That quiet liverpool plan
Larry Neild on a new marketing plan for Liverpool. Hang on didn’t we have one of these the other day?
WITHOUT so much as a ticker-tape welcome, cheerleaders or Uncle Sam razzmatzz, Liverpool today announced its latest bid for global stardom.
Ambitious plans, revealed by mayoral favourite Joe Anderson (note – other people are also standing) would see an Ellis Island-style centre celebrating emigration and a good ol’ bag of happenings to attract millions of Americans to visit the place where their ancestors left these shores for the New World.
As 90 per cent of Americans don’t even have passports maybe most are content on seeing not where they departed from, but where they arrived.
It’s a pity the low-key announcement was timed to be overshadowed by the Manchester Budget.
Yes while officials in Liverpool were busy selectively spilling the beans, Chancellor Goerge Osborne was spelling out exactly what’s in store for uncrowned capital of the North along the East Lancs with a massive £1.2bn deal.
“We are working with our great cities to devolve decision making powers and this week we are striking a ground breaking deal with Manchester to support £1.2bn worth of infrastructure in that city,” declared the Rt Hon Member for Tatton, where many of Manchester’s rich and famous reside.
Then there’s the Northern Hub project that will see (quoting the Chancellor, again) electric trains linking Manchester to Preston, Blackpool, Sheffield and Bradford.
Liverpool benefits as a Trans Pennine route is also being electrified.
Manchester is also one of 10 of the nation’s biggest cities to win a slice of a £100m pot of gold to develop a super fast super highway broadband.
Liverpool, technically bigger than Manchester, was completely left out.
Liverpool did get a mention in Osborne’s hour long speech.
“Chinese investment is pouring into an enterprise zone in Liverpool,” he told cheering MPs.
Pouring? That’s slightly over-duck egging the pudding. Chinese investors are sniffing around the place but as yet there is little to show in Liverpool for our bi-lateral relationships with the most populous nation on the planet.
Just days after celebrating 1,000 new jobs at the Jaguar Land Rover plant at Halewood, comes the news of a £1.8bn deal that will see JLR and Chinese car maker Chery launching a joint venture company to establish a car production operation in China, close to Liverpool’s twin city of Shanghai.
The new Liverpool shopping list is part of a new “Marketing Liverpool” quango established as part of Liverpool Vision.
Recently the doors finally closed on Liverpool City Council’s main city centre tourism office, the 08 Place in Whitechapel.
Visitors arriving at Lime Street station are now greeted with a mobile stand offering information, and those making for the 08 Place, unaware of its closure, are directed to the tourism office deep inside the Albert Dock complex.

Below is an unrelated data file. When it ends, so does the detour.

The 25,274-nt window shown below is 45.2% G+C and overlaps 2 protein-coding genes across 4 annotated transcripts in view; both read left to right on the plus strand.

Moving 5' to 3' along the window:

Just days ago Robert Hough, the new chairman of the Liverpool City Region Local Enterprise Partnership, was quizzed about the promotion and marketing of the area as a tourism destination.
The Mersey Partnership, which for some years, has had the task of marketing the city region’s tourism offer, has now been consumed as part of the new LEP.
Hough said the question of promoting tourism was yet to be decided. So if the new LEP continues with the role of promoting and marketing Liverpool City Region, and Liverpool, through Vision, has established its own marketing and tourism arm, won’t that be seen by some as conflict or duplication?
This is what Robert Hough said today in response to the launch of Marketing Liverpool: “Collaboration and collective ambition during the last decade has helped re-position Liverpool and the wider region as an attractive investment location and visitor destination with visitor appeal. The city’s unique brand has never been stronger and the Local Enterprise Partnership (LEP) will build on what’s been achieved already.
“Major events help generate positive profile, and marketing them effectively shifts outdated perceptions. Together, without duplication of effort or waste of resources, the LEP and its stakeholders must continue this vital work.”
Tribalism has been rife across Merseyside for years. Wirral still mourns its departure from Cheshire, Southport has been desperate to be adopted by Mother Lancashire and St Helens sees itself as more woolyback than Scouse.
And while district rivalry can be good, more and more commentators point to the 10 districts of Manchester working in closer harmony – and reaping the rich rewards. And if they do wrangle, it’s usually behind closed doors.
Manchester’s latest £1.2bn award from Cameron is not dependant on it having an elected mayor. Yet just weeks ago we in Liverpool were being warned we’d lose a comapratively dwarf-sized £130m pot of Government dosh unless we skipped a democratic referendum and went straight for a mayoral vote in May.
On Friday, March 23, the formal notice of Mayoral election in Liverpool will be published, with an election taking place for the mayor on May 3.
On the same day the people of Manchester will be asked if it wants an elected mayor or to stick with the current leader and cabinet model.